How can I prevent the spread of the MERS virus?
The MERS virus is spread when an infected person talks, coughs, or sneezes. Others can become infected by breathing in the virus or getting the virus in their eyes. Follow the directions below to prevent the spread of the MERS virus:
- Wash your hands often. Use soap and water every time you wash your hands. Rub your soapy hands together, lacing your fingers. Use the fingers of one hand to scrub under the nails of the other hand. Wash for at least 20 seconds. Rinse with warm, running water for several seconds. Then dry your hands. Use germ-killing gel if soap and water are not available. Do not touch your eyes or mouth without washing your hands first.
- Cover a sneeze or cough. Everyone should always cover a sneeze or cough. Cover your mouth and nose with a tissue. Throw the tissue away right after you use it. Use the bend of your arm if you do not have a tissue. Wash your hands after you sneeze or cough.
- Limit close contact with others. If you are sick, stay home or away from others until you are well. Stay in a different room from others in the house. Remind others to stay at least 3 feet (1 meter) away from you while you are sick. Do not share items with anyone. Items you use need to be washed before others use them. If you do not have MERS, it is still a good idea to be careful around others. Do not stand close to anyone who is sneezing or coughing.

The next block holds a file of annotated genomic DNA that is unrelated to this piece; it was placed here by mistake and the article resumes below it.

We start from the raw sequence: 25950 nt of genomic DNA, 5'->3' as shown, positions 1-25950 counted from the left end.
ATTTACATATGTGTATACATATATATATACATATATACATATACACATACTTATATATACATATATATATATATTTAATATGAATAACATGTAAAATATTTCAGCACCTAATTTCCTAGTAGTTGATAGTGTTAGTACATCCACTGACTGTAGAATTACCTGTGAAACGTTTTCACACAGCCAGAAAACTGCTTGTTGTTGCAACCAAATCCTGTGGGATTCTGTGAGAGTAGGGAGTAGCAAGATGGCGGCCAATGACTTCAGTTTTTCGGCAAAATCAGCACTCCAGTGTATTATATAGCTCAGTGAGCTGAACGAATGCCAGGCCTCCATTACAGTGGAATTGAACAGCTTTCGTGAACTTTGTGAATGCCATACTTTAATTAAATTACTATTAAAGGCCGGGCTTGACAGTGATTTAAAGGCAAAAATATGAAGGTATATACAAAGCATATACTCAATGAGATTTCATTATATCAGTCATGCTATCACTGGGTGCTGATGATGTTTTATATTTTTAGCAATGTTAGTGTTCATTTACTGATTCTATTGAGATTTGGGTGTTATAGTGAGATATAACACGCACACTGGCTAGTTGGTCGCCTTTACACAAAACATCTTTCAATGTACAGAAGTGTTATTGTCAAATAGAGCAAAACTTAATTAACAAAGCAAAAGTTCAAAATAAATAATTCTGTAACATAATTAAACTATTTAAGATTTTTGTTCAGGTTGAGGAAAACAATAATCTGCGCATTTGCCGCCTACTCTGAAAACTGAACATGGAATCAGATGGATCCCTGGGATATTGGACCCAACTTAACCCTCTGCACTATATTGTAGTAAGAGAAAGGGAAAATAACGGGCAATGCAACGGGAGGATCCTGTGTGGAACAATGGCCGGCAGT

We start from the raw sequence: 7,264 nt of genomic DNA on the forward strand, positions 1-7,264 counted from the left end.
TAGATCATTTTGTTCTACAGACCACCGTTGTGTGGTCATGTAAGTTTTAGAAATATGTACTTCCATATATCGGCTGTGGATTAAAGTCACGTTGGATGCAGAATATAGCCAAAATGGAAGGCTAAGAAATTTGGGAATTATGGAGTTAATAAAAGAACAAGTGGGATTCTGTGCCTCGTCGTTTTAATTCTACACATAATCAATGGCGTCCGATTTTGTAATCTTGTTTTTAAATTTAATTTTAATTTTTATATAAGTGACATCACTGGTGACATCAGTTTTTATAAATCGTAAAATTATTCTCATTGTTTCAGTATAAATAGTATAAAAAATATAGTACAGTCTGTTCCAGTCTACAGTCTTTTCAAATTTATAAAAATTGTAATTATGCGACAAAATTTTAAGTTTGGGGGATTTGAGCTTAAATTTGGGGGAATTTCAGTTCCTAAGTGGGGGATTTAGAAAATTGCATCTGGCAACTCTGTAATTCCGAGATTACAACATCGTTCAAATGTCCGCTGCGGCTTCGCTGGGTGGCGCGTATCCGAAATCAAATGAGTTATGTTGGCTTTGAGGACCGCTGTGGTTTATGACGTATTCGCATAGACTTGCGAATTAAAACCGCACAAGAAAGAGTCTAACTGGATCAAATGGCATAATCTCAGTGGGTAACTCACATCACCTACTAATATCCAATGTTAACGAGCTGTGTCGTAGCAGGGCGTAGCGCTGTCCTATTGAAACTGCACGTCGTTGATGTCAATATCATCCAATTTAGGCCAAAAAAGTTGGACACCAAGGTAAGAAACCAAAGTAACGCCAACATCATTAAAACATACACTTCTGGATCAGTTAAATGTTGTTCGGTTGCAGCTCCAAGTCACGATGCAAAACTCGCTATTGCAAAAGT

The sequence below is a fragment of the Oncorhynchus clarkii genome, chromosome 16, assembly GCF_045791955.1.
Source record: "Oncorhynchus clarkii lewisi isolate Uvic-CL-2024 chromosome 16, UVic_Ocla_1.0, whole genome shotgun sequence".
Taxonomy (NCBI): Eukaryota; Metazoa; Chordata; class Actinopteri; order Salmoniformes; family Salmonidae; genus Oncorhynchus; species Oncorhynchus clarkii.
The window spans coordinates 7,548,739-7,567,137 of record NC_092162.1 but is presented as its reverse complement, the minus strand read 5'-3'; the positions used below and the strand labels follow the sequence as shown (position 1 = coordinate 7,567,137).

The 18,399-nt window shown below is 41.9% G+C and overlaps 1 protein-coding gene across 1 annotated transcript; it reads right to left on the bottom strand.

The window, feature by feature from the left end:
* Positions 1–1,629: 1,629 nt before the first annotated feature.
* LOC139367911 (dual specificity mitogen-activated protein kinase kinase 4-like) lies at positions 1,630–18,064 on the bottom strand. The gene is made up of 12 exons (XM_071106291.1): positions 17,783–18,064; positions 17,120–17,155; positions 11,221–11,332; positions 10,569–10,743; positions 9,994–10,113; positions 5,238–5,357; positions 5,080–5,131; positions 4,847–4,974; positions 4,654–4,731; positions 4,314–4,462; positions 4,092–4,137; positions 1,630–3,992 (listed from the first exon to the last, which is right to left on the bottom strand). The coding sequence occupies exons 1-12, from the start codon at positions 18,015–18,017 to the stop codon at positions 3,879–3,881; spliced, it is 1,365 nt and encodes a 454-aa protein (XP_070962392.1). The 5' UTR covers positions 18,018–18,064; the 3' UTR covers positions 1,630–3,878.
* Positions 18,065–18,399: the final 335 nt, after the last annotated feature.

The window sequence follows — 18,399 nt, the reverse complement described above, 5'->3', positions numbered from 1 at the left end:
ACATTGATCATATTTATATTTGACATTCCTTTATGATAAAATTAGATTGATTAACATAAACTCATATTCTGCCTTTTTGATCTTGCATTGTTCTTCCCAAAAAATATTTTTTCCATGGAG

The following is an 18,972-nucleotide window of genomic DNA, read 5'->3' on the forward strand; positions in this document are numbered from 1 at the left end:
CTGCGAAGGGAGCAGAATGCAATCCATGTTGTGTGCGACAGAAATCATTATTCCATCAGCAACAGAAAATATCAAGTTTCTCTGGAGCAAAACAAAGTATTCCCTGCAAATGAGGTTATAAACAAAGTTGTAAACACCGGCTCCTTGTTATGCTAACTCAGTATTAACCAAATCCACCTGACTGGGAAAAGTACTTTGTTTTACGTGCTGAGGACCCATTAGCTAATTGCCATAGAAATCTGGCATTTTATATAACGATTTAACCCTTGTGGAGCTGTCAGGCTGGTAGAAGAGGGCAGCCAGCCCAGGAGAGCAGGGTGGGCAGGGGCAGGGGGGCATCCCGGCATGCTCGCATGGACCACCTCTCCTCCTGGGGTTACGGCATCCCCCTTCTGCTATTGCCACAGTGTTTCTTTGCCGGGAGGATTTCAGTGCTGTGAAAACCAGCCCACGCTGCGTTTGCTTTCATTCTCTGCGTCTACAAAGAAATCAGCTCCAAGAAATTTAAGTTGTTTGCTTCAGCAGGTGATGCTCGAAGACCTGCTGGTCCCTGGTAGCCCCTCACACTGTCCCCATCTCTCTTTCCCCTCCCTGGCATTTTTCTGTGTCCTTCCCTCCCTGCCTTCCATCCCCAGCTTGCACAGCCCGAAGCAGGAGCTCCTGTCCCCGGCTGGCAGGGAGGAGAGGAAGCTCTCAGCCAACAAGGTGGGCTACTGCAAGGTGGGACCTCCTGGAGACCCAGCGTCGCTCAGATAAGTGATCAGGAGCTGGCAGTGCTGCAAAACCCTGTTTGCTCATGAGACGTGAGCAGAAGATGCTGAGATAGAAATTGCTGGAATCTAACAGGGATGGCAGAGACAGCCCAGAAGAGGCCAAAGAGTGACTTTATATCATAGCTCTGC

- Do not go outside except for medical appointments. Call ahead to the healthcare provider's office. The provider will have to take safety steps to keep others in the office safe. Stay home from work, school, and other activities. Your provider will tell you when it is okay to be around others again.
- Wear a medical mask if you have MERS or take care of someone who does. A medical mask can help prevent the virus from traveling through the air in droplets from your respiratory tract. Wash your hands after you take off your gloves and mask. Throw away the gloves after each use. Throw away your mask if it gets wet or comes in contact with body fluids.
- Clean surfaces often. Use bleach diluted with water or disinfecting wipes to clean counters, doorknobs, toilet seats, and other surfaces.
- Centers for Disease Control and Prevention
1600 Clifton Road
Atlanta , GA 30333
Phone: 1- 404 - 6393311
Phone: 1- 800 - 3113435
Web Address: http://www.cdc.gov
Call your local emergency number (911 in the US) for any of the following:
- You have trouble breathing or shortness of breath.
- You have a fast heartbeat and your chest hurts.
When should I seek immediate care?
- You feel dizzy, lightheaded, or faint.
- Your lips, skin, or nails are blue.
When should I call my doctor?
- You are coughing more, or your fever does not go away when your healthcare provider said it should.
- You think you came in contact with someone infected with the MERS virus.
- You have symptoms of MERS after you or someone close to you traveled to the Middle East.
- You have questions or concerns about your condition or care.
Care AgreementYou have the right to help plan your care. Learn about your health condition and how it may be treated. Discuss treatment options with your healthcare providers to decide what care you want to receive. You always have the right to refuse treatment. The above information is an educational aid only. It is not intended as medical advice for individual conditions or treatments. Talk to your doctor, nurse or pharmacist before following any medical regimen to see if it is safe and effective for you.
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Learn more about Mers
- Medications for Infection
- Medications for Middle East Respiratory Syndrome
- Medications for Pulmonary Impairment